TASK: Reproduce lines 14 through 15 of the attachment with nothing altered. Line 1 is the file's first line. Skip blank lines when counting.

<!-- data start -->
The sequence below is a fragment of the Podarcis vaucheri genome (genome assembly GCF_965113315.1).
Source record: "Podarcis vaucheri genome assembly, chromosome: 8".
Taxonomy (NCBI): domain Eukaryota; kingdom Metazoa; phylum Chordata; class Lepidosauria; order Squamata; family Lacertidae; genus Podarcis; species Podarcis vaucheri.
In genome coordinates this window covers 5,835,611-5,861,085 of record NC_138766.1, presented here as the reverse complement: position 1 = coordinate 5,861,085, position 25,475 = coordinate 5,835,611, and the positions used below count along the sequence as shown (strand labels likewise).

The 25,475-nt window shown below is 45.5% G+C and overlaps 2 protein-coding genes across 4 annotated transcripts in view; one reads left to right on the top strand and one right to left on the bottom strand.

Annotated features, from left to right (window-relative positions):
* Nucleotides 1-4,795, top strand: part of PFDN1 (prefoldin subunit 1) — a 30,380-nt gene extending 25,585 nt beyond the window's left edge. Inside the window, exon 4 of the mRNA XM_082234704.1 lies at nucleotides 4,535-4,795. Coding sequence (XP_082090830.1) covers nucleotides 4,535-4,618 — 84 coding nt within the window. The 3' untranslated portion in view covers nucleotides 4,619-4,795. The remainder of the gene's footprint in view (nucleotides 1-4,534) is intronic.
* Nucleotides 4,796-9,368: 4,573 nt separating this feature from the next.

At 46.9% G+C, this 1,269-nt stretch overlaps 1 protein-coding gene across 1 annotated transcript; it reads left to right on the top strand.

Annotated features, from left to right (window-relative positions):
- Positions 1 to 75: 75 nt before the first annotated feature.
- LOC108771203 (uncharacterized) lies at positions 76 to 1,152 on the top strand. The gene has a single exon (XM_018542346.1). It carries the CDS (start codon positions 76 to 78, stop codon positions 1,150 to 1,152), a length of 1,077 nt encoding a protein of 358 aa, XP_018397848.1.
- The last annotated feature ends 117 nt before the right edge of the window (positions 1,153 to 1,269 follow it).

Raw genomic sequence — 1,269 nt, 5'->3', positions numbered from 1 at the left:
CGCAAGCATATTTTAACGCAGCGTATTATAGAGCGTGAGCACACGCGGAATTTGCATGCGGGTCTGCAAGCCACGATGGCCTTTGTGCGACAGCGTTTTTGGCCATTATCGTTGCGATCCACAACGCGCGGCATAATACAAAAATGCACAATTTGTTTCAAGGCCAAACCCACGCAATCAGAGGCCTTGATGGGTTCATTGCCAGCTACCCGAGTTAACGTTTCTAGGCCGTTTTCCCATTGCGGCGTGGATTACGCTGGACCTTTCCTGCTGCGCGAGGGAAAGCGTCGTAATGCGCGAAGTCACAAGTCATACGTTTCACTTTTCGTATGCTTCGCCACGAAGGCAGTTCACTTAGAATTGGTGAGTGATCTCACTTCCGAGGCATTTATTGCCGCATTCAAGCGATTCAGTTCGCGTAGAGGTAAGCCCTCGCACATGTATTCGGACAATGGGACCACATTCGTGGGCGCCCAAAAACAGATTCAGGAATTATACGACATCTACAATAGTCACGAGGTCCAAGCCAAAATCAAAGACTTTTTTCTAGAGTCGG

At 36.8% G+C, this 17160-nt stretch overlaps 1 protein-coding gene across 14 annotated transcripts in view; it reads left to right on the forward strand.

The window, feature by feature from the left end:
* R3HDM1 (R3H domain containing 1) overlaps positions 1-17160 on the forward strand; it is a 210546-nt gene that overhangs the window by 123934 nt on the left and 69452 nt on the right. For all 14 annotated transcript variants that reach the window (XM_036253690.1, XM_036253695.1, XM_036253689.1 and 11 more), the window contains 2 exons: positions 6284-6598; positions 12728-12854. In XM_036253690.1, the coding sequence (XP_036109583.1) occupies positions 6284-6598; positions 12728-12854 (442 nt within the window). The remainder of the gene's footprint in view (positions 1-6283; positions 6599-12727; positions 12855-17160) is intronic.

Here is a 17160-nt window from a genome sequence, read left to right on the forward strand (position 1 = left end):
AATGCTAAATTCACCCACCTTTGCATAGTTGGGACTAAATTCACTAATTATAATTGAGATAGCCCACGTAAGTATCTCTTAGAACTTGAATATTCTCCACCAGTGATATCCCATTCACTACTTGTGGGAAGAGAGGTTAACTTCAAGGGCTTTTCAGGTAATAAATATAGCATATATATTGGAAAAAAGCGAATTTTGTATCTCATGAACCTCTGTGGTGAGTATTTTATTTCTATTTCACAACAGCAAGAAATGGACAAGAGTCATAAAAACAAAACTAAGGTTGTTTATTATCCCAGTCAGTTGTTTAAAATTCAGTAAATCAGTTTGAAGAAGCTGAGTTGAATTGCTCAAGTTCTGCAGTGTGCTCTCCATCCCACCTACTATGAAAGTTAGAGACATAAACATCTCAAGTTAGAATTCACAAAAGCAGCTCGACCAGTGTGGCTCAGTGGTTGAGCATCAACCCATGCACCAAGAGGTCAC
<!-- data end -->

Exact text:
Raw genomic sequence — 1,269 nt, 5'->3', positions numbered from 1 at the left:
CGCAAGCATATTTTAACGCAGCGTATTATAGAGCGTGAGCACACGCGGAATTTGCATGCGGGTCTGCAAGCCACGATGGCCTTTGTGCGACAGCGTTTTTGGCCATTATCGTTGCGATCCACAACGCGCGGCATAATACAAAAATGCACAATTTGTTTCAAGGCCAAACCCACGCAATCAGAGGCCTTGATGGGTTCATTGCCAGCTACCCGAGTTAACGTTTCTAGGCCGTTTTCCCATTGCGGCGTGGATTACGCTGGACCTTTCCTGCTGCGCGAGGGAAAGCGTCGTAATGCGCGAAGTCACAAGTCATACGTTTCACTTTTCGTATGCTTCGCCACGAAGGCAGTTCACTTAGAATTGGTGAGTGATCTCACTTCCGAGGCATTTATTGCCGCATTCAAGCGATTCAGTTCGCGTAGAGGTAAGCCCTCGCACATGTATTCGGACAATGGGACCACATTCGTGGGCGCCCAAAAACAGATTCAGGAATTATACGACATCTACAATAGTCACGAGGTCCAAGCCAAAATCAAAGACTTTTTTCTAGAGTCGG